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Historical and pictorial perspective of the Upper Verde River [Chapter 2]

Posted date: February 05, 2013
Publication Year: 
2012
Authors: Medina, Alvin L.; Neary, Daniel G.
Publication Series: 
General Technical Report (GTR)
Source: In: Neary, Daniel G.; Medina, Alvin L.; Rinne, John N., eds. 2012. Synthesis of Upper Verde River research and monitoring 1993-2008. Gen. Tech. Rep. RMRS-GTR-291. Fort Collins, CO: U.S. Department of Agriculture, Forest Service, Rocky Mountain Research Station. p. 19-72.
Note: This article is part of a larger document.

Abstract

The UVR corridor is a diverse riverine ecosystem in central Arizona (see Chapter 1). Since European settlement, it has witnessed many events such as droughts, floods, construction of Sullivan Dam, groundwater withdrawals, cattle grazing, mining, nonnative fish introductions, native fish extinctions, and urbanization that are not fully understood. Geologically, the UVR displays a wide array of formations of spectacular color and variety; the landscapes vary from open valleys to narrow and deep canyons. Several publications have described the Verde River (Wirt and Hjalmarson 2000; Blasch and others 2006), yet few provide pictorial descriptions of historical and existing conditions. Oral accounts offer different glimpses of purported historic conditions (Byrkit 1978). For the most part, descriptions of the Verde River are largely limited to the Middle Verde River and the Lower Verde River. The UVR is distinct from the former sections due to the smaller character of the landscapes, yet it is unique in many attributes.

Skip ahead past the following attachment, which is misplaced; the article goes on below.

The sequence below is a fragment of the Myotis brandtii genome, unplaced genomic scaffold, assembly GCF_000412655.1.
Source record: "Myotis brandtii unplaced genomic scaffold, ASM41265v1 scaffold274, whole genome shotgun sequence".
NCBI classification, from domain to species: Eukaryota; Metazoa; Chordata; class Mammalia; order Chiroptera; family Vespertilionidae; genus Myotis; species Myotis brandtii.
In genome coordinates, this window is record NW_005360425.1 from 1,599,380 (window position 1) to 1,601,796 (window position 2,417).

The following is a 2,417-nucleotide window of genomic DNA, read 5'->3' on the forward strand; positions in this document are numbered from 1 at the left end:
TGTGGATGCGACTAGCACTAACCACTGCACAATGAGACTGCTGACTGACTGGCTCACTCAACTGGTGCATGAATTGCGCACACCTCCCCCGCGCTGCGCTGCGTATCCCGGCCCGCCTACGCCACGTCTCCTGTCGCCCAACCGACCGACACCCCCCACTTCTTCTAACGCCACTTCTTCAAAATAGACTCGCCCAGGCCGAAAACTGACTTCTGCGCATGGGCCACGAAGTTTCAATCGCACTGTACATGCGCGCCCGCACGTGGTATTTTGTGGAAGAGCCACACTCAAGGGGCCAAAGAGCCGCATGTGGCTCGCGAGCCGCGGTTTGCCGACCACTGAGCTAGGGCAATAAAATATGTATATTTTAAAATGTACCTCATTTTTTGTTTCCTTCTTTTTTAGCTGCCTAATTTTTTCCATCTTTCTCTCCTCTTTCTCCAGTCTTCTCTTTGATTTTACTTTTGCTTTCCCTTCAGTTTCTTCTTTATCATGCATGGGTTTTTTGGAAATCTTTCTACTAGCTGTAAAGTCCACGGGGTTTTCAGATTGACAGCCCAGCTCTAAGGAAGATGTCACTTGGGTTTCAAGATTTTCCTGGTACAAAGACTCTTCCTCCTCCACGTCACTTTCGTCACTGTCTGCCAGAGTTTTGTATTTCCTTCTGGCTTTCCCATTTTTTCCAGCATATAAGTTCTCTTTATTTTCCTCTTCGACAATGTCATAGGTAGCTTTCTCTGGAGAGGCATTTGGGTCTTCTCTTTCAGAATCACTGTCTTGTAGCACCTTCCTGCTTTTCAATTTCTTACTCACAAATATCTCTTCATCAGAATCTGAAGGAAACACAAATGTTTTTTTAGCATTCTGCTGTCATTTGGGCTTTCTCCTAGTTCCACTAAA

Citation

Medina, Alvin L.; Neary, Daniel G. 2012. Historical and pictorial perspective of the Upper Verde River [Chapter 2]. In: Neary, Daniel G.; Medina, Alvin L.; Rinne, John N., eds. 2012. Synthesis of Upper Verde River research and monitoring 1993-2008. Gen. Tech. Rep. RMRS-GTR-291. Fort Collins, CO: U.S. Department of Agriculture, Forest Service, Rocky Mountain Research Station. p. 19-72.